For the past year, the Robert C. Maynard Institute for Journalism Education has been renovating the organization from the ground up through a major ‚ÄúMaynard Re-Imagined‚ÄĚ project, during which it reconsidered what the Institute could and should offer to the media sector in the way of programming, training, and diversity resources, what audiences it might serve over the next several years with a growing digital sphere, and new sources of funding to support its new initiatives.
‚ÄúRather than asking what can we do to change Maynard, we asked, what is needed from us?‚ÄĚ said Maynard co-executive director Martin G. Reynolds, who helped lead the organization through its rethink process. ‚Äú Through conversations, we came up with new key areas of focus and initiatives that we are going to begin to really drill down on.‚ÄĚ
It‚Äôs developing a new training to teach students how to report more thoughtfully on stories that involve issues such as race or class, so that colleges and universities can be better prepared to ‚Äúnavigate the nuances of a more diverse society,‚ÄĚ Reynolds told me. The curriculum will be developed with Arizona State University‚Äôs Cronkite School, the University of Arizona‚Äôs School of Journalism, Louisiana State University‚Äôs Manship school, and Morgan State University‚Äôs School of Global Journalism and Communication, and the Knight Foundation is supporting the pilot with a $134,000 grant (disclosure: Knight also supports Nieman Lab).
The Institute is also embarking on an initiative it‚Äôs calling Maynard 200, which will focus on supporting and promoting around 200 people of color in media over the next five years in hopes of ‚Äúreplenishing the pipeline,‚ÄĚ it announced Wednesday, with a full unveiling of what‚Äôs next for the Institute to come at this year‚Äôs National Association of Black Journalists conference in New Orleans. Google News Lab will serve as a launch partner for the Maynard 200 project, and will sponsor some of the pilot work with $100,000 in initial funding.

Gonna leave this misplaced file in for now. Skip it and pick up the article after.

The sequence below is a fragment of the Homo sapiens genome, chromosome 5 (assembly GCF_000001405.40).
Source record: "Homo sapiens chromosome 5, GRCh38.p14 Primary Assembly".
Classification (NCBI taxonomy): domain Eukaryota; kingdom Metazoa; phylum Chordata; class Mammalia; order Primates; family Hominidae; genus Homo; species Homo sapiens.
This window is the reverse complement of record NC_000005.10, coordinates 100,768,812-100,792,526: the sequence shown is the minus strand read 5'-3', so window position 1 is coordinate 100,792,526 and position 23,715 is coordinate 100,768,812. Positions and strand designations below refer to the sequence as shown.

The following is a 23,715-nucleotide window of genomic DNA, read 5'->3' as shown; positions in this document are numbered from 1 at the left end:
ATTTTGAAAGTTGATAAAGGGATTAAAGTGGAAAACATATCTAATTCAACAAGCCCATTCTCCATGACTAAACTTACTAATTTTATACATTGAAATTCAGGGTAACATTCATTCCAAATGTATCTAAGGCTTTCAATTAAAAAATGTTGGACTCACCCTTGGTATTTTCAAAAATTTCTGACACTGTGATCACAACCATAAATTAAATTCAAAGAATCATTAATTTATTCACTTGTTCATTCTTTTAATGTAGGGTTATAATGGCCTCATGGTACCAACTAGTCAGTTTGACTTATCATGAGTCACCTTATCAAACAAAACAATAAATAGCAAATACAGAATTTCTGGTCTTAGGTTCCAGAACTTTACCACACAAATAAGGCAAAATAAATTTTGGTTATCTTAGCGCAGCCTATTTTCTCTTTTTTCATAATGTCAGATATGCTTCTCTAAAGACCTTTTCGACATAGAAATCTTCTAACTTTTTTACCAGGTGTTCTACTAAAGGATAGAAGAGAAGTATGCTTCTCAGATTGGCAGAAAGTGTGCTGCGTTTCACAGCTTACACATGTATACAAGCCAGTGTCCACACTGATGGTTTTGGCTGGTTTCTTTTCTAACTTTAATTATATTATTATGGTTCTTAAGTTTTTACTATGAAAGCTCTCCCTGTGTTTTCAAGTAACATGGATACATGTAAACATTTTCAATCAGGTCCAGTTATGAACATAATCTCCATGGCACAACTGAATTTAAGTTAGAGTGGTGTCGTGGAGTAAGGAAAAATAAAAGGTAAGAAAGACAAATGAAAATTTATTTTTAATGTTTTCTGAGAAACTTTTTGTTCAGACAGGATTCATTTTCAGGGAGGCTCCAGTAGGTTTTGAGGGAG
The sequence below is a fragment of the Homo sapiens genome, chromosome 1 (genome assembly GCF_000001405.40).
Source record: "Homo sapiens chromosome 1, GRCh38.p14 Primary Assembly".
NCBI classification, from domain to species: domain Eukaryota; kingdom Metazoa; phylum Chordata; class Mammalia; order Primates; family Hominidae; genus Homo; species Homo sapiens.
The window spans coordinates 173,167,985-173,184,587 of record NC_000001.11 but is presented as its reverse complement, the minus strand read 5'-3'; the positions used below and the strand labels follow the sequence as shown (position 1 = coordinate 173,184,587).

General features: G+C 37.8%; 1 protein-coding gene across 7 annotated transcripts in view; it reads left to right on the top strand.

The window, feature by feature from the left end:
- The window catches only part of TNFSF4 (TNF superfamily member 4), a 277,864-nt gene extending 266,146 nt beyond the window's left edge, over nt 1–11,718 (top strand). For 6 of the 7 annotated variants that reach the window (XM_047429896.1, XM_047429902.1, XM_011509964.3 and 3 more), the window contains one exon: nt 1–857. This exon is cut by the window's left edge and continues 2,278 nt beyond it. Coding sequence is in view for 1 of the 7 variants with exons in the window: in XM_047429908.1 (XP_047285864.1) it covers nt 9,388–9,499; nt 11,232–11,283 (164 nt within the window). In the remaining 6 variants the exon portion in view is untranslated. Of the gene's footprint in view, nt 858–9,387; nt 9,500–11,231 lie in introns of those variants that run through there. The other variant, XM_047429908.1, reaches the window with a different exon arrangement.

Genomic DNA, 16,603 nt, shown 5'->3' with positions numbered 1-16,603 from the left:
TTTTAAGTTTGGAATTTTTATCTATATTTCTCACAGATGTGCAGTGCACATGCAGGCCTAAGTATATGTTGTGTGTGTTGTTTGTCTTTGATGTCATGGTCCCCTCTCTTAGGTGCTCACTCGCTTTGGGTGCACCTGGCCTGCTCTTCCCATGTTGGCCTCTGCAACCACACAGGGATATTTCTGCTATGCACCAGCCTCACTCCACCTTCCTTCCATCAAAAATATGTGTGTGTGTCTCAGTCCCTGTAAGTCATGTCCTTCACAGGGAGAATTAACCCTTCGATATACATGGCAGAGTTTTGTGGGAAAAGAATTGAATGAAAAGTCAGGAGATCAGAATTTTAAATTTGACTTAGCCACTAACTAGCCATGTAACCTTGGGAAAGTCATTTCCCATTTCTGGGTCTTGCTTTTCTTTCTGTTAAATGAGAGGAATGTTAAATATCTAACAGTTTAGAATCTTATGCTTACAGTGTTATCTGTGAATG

‚ÄúA whole generation of journalists of color have been wiped out since the market crash of 2008 and 2009, with a subsequent loss of minority journalists at all levels of the news industry, and we‚Äôd like to help support a new generation in storytelling, entrepreneurship, and leadership,‚ÄĚ Reynolds said. ‚ÄúThis isn‚Äôt just a training program; we want this to be a movement within journalism, to embrace these journalists and give them the tools and the community they need to be successful.‚ÄĚ
The digital, startup space needs this approach as well: ‚ÄúSome of these organizations may think because they are young and progressive they don‚Äôt need to be as intentional about diversity,‚ÄĚ he added. ‚ÄúThe infrastructure that used to be in some organizations ‚ÄĒ whether that was formal mentorship or other types of training programs ‚ÄĒ some of that‚Äôs been stripped away in the entrepreneurial space. Then you‚Äôve got this whole other freelancing world, too, with people fending for themselves and their own professional development.‚ÄĚ
‚ÄúThe philosophical point we‚Äôre doubling down on here, is that that diverse voices can be key indicators of trustworthy content,‚ÄĚ Maynard co-executive director Evelyn Hsu said. ‚ÄúWe‚Äôre all talking about trust and news literacy ‚ÄĒ you can‚Äôt have news literacy if you don‚Äôt have trust, and you can ‚Äėt have trust if you don‚Äôt have diversity.‚ÄĚ
Broader strategic planning is ongoing, as the Institute tries to figure out how to bring on staff to support these new initiatives. It‚Äôs also trying to expand its base of funders, and will, among other efforts, turn to Maynard alumni who are aware of the value of the institute‚Äôs programming for additional support. The Maynard Family Funders, as these donors will be known, ‚Äúwill help us undergird the organization on a more recurring donation basis,‚ÄĚ Reynolds said. ‚ÄúThe Institute can no longer be solely reliant foundations to support us. We have great philanthropic partners, but they also have other needs. We know how to make a strong case for the Institute, but we need to diversify our own funding stream.‚ÄĚ
‚ÄúAs we were going through the process, speaking with grads and people in academia, people in the news business, and even those outside of it who don‚Äôt know us, I was struck by the support for the Institute and the respect it commands among our alumni,‚ÄĚ Hsu said. ‚ÄúTheir devotion and gratitude to the Institute is something we want to continue to build upon; we want to help our alumni and we want to help grow another generation of them.‚ÄĚ
Used with permission.